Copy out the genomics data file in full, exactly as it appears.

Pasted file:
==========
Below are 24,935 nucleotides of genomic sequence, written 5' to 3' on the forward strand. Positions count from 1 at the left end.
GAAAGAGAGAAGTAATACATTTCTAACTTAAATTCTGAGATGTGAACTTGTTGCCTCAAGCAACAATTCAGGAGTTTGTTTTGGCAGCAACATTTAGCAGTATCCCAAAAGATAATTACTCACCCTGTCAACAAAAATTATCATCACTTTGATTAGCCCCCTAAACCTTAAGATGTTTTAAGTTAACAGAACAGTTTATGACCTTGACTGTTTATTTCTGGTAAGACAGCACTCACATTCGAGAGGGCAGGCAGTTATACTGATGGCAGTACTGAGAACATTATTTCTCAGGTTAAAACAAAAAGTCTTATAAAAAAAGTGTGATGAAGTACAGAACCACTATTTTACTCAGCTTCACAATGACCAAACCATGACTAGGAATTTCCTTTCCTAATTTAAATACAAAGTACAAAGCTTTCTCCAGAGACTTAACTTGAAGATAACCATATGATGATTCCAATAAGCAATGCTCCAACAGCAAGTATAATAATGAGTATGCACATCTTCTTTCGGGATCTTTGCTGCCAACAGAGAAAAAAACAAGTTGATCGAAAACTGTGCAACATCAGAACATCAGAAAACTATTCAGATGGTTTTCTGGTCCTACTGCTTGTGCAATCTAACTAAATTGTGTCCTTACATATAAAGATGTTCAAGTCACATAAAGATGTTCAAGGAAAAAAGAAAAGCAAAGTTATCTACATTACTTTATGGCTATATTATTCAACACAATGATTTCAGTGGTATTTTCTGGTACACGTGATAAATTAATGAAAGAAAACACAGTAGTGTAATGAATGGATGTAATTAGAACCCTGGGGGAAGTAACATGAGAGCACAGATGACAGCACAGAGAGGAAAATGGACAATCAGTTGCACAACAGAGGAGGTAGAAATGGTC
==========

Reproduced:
Below are 24,935 nucleotides of genomic sequence, written 5' to 3' on the forward strand. Positions count from 1 at the left end.
GAAAGAGAGAAGTAATACATTTCTAACTTAAATTCTGAGATGTGAACTTGTTGCCTCAAGCAACAATTCAGGAGTTTGTTTTGGCAGCAACATTTAGCAGTATCCCAAAAGATAATTACTCACCCTGTCAACAAAAATTATCATCACTTTGATTAGCCCCCTAAACCTTAAGATGTTTTAAGTTAACAGAACAGTTTATGACCTTGACTGTTTATTTCTGGTAAGACAGCACTCACATTCGAGAGGGCAGGCAGTTATACTGATGGCAGTACTGAGAACATTATTTCTCAGGTTAAAACAAAAAGTCTTATAAAAAAAGTGTGATGAAGTACAGAACCACTATTTTACTCAGCTTCACAATGACCAAACCATGACTAGGAATTTCCTTTCCTAATTTAAATACAAAGTACAAAGCTTTCTCCAGAGACTTAACTTGAAGATAACCATATGATGATTCCAATAAGCAATGCTCCAACAGCAAGTATAATAATGAGTATGCACATCTTCTTTCGGGATCTTTGCTGCCAACAGAGAAAAAAACAAGTTGATCGAAAACTGTGCAACATCAGAACATCAGAAAACTATTCAGATGGTTTTCTGGTCCTACTGCTTGTGCAATCTAACTAAATTGTGTCCTTACATATAAAGATGTTCAAGTCACATAAAGATGTTCAAGGAAAAAAGAAAAGCAAAGTTATCTACATTACTTTATGGCTATATTATTCAACACAATGATTTCAGTGGTATTTTCTGGTACACGTGATAAATTAATGAAAGAAAACACAGTAGTGTAATGAATGGATGTAATTAGAACCCTGGGGGAAGTAACATGAGAGCACAGATGACAGCACAGAGAGGAAAATGGACAATCAGTTGCACAACAGAGGAGGTAGAAATGGTC